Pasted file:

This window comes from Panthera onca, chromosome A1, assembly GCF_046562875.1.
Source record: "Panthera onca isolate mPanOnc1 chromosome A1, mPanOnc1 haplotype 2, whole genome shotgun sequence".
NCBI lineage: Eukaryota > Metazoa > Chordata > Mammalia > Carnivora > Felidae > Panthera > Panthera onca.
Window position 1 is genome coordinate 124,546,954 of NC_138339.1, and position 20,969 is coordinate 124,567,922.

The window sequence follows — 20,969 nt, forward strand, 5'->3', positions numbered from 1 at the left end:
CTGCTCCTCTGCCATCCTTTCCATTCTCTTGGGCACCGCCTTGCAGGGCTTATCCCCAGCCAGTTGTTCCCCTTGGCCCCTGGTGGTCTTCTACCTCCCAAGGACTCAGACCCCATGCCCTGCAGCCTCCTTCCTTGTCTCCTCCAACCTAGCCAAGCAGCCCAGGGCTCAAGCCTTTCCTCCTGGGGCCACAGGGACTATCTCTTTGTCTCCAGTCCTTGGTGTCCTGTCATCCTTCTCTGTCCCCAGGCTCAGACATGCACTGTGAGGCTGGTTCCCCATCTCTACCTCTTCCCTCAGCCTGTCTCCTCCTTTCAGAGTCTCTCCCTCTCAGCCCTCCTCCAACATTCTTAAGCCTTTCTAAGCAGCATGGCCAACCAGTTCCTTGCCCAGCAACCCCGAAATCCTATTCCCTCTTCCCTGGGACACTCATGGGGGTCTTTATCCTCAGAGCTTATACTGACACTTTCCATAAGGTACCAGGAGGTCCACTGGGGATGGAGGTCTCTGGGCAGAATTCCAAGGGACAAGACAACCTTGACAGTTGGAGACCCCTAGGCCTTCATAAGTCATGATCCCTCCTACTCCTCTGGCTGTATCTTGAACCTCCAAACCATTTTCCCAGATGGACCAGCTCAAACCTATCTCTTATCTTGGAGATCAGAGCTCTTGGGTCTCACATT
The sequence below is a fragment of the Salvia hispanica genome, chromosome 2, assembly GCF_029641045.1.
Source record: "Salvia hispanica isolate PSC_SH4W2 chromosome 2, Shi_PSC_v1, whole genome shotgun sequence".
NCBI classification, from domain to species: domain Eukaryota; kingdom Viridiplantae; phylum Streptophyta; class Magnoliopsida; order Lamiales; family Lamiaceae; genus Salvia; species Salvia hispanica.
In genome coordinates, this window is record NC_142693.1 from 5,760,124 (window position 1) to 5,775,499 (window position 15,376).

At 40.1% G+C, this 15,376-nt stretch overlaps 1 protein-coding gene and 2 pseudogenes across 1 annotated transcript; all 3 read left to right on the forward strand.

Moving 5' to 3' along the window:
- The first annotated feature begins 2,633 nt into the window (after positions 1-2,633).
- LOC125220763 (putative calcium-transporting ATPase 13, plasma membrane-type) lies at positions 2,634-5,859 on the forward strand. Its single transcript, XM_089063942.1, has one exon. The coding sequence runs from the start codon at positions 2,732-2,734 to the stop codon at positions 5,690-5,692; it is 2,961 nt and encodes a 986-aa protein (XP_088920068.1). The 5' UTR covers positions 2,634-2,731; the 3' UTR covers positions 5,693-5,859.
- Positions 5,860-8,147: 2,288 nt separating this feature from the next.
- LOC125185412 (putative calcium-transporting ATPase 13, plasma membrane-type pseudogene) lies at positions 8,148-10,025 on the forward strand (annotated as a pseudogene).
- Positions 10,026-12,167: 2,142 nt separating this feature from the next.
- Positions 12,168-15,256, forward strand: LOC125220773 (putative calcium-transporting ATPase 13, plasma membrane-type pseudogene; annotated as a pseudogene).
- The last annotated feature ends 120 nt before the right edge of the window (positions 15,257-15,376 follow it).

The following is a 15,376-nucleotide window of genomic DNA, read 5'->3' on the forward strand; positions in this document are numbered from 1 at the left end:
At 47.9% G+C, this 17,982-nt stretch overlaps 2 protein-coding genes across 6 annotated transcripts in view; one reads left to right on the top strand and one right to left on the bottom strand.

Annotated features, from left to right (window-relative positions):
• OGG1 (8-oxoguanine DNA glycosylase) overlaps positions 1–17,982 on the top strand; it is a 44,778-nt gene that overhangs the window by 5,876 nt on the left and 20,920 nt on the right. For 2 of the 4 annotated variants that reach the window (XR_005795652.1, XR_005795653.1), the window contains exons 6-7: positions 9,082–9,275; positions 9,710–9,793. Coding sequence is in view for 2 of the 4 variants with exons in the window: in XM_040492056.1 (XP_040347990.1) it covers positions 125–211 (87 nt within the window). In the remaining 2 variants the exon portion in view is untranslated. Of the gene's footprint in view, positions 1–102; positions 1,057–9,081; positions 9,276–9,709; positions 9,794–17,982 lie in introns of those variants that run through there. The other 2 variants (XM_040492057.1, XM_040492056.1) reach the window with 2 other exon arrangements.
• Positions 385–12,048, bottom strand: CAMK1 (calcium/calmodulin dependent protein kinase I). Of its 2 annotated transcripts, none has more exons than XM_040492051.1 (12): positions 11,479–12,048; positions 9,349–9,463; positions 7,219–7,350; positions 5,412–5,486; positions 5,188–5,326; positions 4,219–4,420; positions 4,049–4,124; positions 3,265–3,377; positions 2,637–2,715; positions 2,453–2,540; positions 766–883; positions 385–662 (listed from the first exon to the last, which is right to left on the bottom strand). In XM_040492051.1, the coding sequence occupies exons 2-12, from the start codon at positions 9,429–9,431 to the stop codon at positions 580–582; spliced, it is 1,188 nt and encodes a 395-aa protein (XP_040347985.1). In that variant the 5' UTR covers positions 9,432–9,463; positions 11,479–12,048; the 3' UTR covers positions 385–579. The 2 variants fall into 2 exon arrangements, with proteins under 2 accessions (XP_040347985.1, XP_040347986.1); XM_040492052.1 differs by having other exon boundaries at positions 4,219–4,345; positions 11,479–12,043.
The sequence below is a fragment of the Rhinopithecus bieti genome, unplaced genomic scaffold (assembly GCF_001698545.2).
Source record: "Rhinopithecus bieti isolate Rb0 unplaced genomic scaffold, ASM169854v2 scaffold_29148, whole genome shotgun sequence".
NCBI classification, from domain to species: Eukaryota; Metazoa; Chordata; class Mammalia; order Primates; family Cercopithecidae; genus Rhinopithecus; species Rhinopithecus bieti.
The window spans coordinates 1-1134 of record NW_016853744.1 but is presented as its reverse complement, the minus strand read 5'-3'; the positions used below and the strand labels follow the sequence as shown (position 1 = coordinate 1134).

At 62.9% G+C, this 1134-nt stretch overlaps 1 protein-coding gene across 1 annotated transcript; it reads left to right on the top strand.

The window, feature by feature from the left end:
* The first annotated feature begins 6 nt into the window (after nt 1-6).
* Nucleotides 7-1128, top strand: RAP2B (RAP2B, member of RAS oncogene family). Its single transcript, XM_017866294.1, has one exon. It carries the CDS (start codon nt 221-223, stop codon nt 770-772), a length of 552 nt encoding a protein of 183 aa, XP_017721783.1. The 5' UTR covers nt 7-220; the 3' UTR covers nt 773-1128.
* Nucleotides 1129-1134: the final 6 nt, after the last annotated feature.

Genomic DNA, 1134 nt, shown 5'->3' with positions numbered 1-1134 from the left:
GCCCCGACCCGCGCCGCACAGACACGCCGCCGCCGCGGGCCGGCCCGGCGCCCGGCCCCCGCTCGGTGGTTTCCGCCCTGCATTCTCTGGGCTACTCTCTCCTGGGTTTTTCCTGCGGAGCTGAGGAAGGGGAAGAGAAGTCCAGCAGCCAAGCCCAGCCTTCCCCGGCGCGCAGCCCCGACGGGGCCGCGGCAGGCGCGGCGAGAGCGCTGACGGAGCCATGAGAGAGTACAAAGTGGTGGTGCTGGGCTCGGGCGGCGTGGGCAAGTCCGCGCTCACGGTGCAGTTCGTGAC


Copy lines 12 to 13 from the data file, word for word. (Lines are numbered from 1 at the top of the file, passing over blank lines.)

Moving 5' to 3' along the window:
- The first annotated feature begins 2,633 nt into the window (after positions 1-2,633).